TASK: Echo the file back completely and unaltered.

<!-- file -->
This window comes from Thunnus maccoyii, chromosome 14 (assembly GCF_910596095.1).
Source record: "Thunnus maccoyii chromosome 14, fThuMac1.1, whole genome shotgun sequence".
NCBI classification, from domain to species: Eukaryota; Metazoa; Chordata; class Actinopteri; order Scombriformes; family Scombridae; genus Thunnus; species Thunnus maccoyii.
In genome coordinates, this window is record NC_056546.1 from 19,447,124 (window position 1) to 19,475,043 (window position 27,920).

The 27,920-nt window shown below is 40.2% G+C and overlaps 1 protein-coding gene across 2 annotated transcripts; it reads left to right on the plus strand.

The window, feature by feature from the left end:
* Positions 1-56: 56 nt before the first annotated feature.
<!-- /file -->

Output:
This window comes from Thunnus maccoyii, chromosome 14 (assembly GCF_910596095.1).
Source record: "Thunnus maccoyii chromosome 14, fThuMac1.1, whole genome shotgun sequence".
NCBI classification, from domain to species: Eukaryota; Metazoa; Chordata; class Actinopteri; order Scombriformes; family Scombridae; genus Thunnus; species Thunnus maccoyii.
In genome coordinates, this window is record NC_056546.1 from 19,447,124 (window position 1) to 19,475,043 (window position 27,920).

The 27,920-nt window shown below is 40.2% G+C and overlaps 1 protein-coding gene across 2 annotated transcripts; it reads left to right on the plus strand.

The window, feature by feature from the left end:
* Positions 1-56: 56 nt before the first annotated feature.